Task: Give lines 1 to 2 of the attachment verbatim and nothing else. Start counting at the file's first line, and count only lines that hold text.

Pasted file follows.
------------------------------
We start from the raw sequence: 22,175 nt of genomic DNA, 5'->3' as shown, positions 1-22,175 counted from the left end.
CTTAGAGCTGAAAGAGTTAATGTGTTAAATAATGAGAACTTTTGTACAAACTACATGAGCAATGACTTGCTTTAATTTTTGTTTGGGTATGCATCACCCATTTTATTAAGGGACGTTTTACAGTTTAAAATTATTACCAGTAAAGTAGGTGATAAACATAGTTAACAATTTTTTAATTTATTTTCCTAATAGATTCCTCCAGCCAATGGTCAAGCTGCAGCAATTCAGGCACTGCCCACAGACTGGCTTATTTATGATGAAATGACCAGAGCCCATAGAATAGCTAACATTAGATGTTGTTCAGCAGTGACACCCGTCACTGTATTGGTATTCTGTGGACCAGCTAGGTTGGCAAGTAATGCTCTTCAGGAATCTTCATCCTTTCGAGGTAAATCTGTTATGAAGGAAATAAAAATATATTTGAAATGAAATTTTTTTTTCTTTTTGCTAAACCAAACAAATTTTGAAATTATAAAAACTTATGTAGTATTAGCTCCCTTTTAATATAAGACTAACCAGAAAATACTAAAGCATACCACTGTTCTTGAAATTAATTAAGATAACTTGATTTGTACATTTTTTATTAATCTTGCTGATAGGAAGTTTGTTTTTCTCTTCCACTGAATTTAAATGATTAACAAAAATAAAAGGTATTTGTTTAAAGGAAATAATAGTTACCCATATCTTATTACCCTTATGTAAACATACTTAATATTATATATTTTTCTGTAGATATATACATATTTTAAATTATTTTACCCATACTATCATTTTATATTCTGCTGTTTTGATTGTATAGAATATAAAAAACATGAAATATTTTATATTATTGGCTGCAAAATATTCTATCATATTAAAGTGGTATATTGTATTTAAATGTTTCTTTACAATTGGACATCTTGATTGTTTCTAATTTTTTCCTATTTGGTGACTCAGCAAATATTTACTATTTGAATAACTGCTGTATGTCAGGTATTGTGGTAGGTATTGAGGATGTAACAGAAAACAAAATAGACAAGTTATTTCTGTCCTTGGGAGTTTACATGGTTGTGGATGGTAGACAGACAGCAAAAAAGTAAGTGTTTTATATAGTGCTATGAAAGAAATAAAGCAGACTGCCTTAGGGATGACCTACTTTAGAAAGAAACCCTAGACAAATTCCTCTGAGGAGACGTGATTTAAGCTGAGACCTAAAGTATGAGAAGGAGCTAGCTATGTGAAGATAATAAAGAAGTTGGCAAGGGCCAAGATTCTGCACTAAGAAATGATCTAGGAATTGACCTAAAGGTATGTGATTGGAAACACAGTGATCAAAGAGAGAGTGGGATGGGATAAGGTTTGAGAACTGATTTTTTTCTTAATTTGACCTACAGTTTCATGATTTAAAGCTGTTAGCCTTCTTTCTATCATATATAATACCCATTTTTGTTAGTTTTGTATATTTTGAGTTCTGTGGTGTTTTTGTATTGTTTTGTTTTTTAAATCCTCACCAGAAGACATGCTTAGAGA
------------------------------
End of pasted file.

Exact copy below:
We start from the raw sequence: 22,175 nt of genomic DNA, 5'->3' as shown, positions 1-22,175 counted from the left end.
CTTAGAGCTGAAAGAGTTAATGTGTTAAATAATGAGAACTTTTGTACAAACTACATGAGCAATGACTTGCTTTAATTTTTGTTTGGGTATGCATCACCCATTTTATTAAGGGACGTTTTACAGTTTAAAATTATTACCAGTAAAGTAGGTGATAAACATAGTTAACAATTTTTTAATTTATTTTCCTAATAGATTCCTCCAGCCAATGGTCAAGCTGCAGCAATTCAGGCACTGCCCACAGACTGGCTTATTTATGATGAAATGACCAGAGCCCATAGAATAGCTAACATTAGATGTTGTTCAGCAGTGACACCCGTCACTGTATTGGTATTCTGTGGACCAGCTAGGTTGGCAAGTAATGCTCTTCAGGAATCTTCATCCTTTCGAGGTAAATCTGTTATGAAGGAAATAAAAATATATTTGAAATGAAATTTTTTTTTCTTTTTGCTAAACCAAACAAATTTTGAAATTATAAAAACTTATGTAGTATTAGCTCCCTTTTAATATAAGACTAACCAGAAAATACTAAAGCATACCACTGTTCTTGAAATTAATTAAGATAACTTGATTTGTACATTTTTTATTAATCTTGCTGATAGGAAGTTTGTTTTTCTCTTCCACTGAATTTAAATGATTAACAAAAATAAAAGGTATTTGTTTAAAGGAAATAATAGTTACCCATATCTTATTACCCTTATGTAAACATACTTAATATTATATATTTTTCTGTAGATATATACATATTTTAAATTATTTTACCCATACTATCATTTTATATTCTGCTGTTTTGATTGTATAGAATATAAAAAACATGAAATATTTTATATTATTGGCTGCAAAATATTCTATCATATTAAAGTGGTATATTGTATTTAAATGTTTCTTTACAATTGGACATCTTGATTGTTTCTAATTTTTTCCTATTTGGTGACTCAGCAAATATTTACTATTTGAATAACTGCTGTATGTCAGGTATTGTGGTAGGTATTGAGGATGTAACAGAAAACAAAATAGACAAGTTATTTCTGTCCTTGGGAGTTTACATGGTTGTGGATGGTAGACAGACAGCAAAAAAGTAAGTGTTTTATATAGTGCTATGAAAGAAATAAAGCAGACTGCCTTAGGGATGACCTACTTTAGAAAGAAACCCTAGACAAATTCCTCTGAGGAGACGTGATTTAAGCTGAGACCTAAAGTATGAGAAGGAGCTAGCTATGTGAAGATAATAAAGAAGTTGGCAAGGGCCAAGATTCTGCACTAAGAAATGATCTAGGAATTGACCTAAAGGTATGTGATTGGAAACACAGTGATCAAAGAGAGAGTGGGATGGGATAAGGTTTGAGAACTGATTTTTTTCTTAATTTGACCTACAGTTTCATGATTTAAAGCTGTTAGCCTTCTTTCTATCATATATAATACCCATTTTTGTTAGTTTTGTATATTTTGAGTTCTGTGGTGTTTTTGTATTGTTTTGTTTTTTAAATCCTCACCAGAAGACATGCTTAGAGA